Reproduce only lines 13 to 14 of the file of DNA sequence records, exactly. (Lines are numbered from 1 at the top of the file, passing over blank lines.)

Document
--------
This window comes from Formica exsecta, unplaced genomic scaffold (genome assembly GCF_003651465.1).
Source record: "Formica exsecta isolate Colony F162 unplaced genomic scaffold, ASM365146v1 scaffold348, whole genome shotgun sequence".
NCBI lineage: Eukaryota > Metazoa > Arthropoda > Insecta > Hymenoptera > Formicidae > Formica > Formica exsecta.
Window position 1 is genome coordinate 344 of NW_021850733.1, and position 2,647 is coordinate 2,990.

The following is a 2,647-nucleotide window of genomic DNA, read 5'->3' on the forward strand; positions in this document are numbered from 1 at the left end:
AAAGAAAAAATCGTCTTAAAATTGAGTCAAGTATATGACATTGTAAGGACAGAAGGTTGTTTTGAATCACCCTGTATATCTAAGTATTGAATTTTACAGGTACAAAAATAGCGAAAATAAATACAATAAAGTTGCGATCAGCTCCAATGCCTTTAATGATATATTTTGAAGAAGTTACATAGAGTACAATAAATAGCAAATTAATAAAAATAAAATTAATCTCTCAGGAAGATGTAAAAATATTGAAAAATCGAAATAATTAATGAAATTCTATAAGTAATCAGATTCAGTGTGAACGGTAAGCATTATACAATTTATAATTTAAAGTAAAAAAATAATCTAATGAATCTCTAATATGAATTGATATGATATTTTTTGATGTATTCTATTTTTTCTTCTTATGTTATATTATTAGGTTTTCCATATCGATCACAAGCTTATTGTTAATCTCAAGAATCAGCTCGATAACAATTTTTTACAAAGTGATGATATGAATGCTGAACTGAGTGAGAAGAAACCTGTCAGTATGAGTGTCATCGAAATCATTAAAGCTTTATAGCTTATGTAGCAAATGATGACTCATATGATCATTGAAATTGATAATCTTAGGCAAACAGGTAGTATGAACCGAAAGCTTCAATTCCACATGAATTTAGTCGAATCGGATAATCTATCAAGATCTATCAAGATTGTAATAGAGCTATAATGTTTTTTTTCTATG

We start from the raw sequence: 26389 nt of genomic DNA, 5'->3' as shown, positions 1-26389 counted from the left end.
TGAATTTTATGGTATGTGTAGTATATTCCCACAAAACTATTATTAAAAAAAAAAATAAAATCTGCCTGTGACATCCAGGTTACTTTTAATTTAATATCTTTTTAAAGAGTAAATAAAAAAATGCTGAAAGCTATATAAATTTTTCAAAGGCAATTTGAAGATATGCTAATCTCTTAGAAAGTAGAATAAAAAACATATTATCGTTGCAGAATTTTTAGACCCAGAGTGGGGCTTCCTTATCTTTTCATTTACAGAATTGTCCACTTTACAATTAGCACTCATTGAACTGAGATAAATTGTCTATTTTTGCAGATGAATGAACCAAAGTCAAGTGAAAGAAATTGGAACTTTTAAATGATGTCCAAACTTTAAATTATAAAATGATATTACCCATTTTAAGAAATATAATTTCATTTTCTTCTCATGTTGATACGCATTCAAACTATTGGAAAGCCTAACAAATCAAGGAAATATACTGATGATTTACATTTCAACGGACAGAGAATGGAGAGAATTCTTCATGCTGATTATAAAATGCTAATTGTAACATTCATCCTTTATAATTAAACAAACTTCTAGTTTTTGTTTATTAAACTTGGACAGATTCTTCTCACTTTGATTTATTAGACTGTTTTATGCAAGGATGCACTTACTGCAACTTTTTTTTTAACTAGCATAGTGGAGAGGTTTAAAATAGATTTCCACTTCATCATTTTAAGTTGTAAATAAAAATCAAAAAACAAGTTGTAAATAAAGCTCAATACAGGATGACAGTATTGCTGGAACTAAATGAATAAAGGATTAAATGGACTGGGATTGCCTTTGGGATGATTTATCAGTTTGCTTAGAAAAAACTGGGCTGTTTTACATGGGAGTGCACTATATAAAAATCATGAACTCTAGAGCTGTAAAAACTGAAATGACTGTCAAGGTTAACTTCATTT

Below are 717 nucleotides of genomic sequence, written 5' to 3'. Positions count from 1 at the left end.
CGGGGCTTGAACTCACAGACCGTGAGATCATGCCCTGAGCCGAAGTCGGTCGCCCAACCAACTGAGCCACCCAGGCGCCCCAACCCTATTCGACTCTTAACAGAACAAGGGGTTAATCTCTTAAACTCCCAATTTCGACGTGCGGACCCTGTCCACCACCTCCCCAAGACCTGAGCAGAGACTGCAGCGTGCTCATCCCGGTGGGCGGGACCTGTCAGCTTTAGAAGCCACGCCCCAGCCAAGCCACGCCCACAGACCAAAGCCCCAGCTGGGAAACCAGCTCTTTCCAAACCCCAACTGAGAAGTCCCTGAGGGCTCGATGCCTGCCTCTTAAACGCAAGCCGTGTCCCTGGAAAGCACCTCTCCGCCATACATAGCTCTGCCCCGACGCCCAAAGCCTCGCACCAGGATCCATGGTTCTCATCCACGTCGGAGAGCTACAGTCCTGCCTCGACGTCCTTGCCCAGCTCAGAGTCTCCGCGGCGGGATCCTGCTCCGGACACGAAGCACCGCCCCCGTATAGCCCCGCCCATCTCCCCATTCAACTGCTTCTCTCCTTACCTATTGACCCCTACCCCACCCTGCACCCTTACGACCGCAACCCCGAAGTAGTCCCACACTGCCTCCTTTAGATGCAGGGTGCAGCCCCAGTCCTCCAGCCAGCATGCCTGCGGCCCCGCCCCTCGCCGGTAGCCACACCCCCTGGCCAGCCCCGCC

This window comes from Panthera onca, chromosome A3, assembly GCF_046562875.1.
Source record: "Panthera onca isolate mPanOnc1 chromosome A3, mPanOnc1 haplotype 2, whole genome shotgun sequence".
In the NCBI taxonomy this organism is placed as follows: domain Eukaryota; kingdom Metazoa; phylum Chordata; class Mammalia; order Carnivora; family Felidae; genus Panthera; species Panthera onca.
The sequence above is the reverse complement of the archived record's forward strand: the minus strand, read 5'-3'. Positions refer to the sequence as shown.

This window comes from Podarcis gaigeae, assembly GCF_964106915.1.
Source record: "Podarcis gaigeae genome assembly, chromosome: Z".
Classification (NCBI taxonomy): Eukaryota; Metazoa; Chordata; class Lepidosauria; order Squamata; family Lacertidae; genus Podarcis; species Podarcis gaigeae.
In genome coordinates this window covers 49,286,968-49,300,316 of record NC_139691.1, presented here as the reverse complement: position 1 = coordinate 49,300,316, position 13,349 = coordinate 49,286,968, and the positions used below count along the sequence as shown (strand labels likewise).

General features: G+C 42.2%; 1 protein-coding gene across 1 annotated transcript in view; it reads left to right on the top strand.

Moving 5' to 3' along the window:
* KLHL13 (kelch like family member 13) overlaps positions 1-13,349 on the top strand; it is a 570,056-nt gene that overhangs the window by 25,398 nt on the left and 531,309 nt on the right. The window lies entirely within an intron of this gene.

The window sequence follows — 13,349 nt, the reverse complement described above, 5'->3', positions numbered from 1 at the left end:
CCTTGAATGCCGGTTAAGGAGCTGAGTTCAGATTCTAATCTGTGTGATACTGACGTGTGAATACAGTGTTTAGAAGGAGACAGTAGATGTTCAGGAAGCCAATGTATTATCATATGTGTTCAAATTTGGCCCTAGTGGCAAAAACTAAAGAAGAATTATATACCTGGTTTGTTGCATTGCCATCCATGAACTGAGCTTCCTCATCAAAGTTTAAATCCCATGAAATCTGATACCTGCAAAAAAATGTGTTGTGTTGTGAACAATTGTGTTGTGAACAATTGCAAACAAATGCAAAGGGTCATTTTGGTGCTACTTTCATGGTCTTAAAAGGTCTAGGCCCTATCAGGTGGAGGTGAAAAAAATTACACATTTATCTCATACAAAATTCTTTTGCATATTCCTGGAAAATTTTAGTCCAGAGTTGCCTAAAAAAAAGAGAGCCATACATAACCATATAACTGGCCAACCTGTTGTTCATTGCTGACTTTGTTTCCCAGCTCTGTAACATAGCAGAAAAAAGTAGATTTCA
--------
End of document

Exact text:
In the NCBI taxonomy this organism is placed as follows: domain Eukaryota; kingdom Metazoa; phylum Chordata; class Mammalia; order Carnivora; family Felidae; genus Panthera; species Panthera onca.
The sequence above is the reverse complement of the archived record's forward strand: the minus strand, read 5'-3'. Positions refer to the sequence as shown.